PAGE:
How is separating architecture dependent static data from architecture independent static data useful today?

I imagine it could theoretically be useful in multi-architecture networks with a network-mounted /usr/share. But then, wouldn't that slow things down a lot in comparison to having /usr/share on a local hard-drive (HD space is cheap today)? Or is it used in virtualized environments where a network shared /usr/share is effectively local? Are multi-architecture networks still a thing today?

2 Answers 2


If you develop some software (e.g. in C++) and want to test it both on 64 bits and 32 bits Linux systems you might install a chroot-ed 32 bits distribution on a 64 bits desktop, and then it could make sense to share the /usr/share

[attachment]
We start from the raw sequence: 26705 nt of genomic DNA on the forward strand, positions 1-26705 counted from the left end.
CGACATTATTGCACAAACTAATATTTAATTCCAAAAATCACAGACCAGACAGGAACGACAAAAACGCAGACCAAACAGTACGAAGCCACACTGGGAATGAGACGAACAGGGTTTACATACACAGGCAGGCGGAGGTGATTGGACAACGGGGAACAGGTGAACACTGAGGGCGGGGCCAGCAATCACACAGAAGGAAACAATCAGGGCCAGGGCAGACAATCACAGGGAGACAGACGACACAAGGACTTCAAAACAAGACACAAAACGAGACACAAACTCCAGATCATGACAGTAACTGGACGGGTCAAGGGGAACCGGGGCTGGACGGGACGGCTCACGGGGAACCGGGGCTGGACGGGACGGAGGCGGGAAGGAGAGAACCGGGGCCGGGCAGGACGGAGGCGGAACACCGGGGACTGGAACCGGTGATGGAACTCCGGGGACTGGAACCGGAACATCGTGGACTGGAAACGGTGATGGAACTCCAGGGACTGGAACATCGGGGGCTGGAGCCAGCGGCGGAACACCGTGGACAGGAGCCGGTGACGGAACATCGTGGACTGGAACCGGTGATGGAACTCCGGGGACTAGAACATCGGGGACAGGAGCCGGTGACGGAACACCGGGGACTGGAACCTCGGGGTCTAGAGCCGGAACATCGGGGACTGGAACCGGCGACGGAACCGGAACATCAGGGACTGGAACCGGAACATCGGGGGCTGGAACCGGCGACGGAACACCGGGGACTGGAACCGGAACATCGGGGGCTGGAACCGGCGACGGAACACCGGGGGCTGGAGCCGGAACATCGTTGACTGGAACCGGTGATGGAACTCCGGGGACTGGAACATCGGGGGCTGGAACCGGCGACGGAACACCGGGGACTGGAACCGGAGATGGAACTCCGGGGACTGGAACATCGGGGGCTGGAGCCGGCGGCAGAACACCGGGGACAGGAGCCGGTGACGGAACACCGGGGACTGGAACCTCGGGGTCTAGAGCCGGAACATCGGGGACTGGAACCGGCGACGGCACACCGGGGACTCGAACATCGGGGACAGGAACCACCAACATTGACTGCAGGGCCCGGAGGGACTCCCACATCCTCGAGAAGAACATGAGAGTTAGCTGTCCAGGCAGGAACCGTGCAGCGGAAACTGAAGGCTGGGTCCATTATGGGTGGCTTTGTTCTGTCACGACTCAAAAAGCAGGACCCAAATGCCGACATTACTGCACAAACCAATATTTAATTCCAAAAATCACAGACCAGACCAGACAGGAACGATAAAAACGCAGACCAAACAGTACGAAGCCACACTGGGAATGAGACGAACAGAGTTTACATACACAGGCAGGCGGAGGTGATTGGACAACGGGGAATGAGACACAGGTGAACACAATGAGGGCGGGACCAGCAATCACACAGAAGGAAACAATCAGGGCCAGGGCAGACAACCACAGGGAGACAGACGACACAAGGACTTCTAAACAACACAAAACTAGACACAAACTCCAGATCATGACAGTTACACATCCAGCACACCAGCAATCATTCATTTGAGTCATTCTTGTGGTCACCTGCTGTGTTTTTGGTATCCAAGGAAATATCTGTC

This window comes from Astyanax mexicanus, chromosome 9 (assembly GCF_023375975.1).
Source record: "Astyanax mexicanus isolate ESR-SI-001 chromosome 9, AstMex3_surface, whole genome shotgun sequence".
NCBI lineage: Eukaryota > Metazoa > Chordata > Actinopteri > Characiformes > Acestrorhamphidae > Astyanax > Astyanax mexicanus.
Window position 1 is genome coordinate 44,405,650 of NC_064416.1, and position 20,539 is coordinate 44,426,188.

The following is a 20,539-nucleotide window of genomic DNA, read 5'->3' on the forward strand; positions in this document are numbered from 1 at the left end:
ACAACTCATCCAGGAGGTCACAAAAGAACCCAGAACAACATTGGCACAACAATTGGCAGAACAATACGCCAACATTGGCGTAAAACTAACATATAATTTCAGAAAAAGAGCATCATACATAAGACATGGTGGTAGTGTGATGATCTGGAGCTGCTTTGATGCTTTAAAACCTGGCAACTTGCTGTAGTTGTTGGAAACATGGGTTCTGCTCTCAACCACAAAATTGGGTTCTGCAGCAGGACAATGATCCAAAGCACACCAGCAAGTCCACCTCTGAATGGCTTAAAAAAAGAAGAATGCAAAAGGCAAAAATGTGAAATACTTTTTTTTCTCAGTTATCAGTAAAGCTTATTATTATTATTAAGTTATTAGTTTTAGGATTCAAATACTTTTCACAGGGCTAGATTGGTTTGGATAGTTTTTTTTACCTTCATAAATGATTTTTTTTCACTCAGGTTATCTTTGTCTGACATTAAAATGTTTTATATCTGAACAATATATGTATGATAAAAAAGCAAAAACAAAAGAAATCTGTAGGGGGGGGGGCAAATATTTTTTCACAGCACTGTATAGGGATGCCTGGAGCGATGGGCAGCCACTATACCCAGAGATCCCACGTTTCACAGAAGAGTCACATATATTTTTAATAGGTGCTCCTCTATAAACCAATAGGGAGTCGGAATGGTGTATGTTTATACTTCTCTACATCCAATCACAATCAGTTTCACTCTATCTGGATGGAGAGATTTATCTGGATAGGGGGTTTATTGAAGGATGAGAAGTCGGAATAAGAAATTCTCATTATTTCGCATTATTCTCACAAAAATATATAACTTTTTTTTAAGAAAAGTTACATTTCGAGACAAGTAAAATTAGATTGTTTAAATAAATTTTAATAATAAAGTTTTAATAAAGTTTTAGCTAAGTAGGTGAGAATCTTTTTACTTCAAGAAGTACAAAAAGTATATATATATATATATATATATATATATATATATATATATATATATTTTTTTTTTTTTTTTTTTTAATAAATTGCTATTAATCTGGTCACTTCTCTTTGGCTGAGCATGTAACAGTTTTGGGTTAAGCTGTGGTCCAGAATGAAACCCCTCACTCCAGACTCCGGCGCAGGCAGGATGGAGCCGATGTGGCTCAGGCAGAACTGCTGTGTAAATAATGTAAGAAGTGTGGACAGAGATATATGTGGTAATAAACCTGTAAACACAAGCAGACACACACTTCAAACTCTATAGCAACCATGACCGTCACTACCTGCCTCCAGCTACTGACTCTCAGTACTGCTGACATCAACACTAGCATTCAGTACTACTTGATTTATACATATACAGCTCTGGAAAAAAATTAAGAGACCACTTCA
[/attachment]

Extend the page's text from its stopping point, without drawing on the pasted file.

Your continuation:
But I agree with you, thin clients are not very useful today (much less than 10 or 20 years ago).


The main reason for separating architecture independent files from architecture dependent is so they do not need to be duplicated across architectures. This is something that multi-arch distributions / operating systems (like Debian) do to reduce space usage in their archives.


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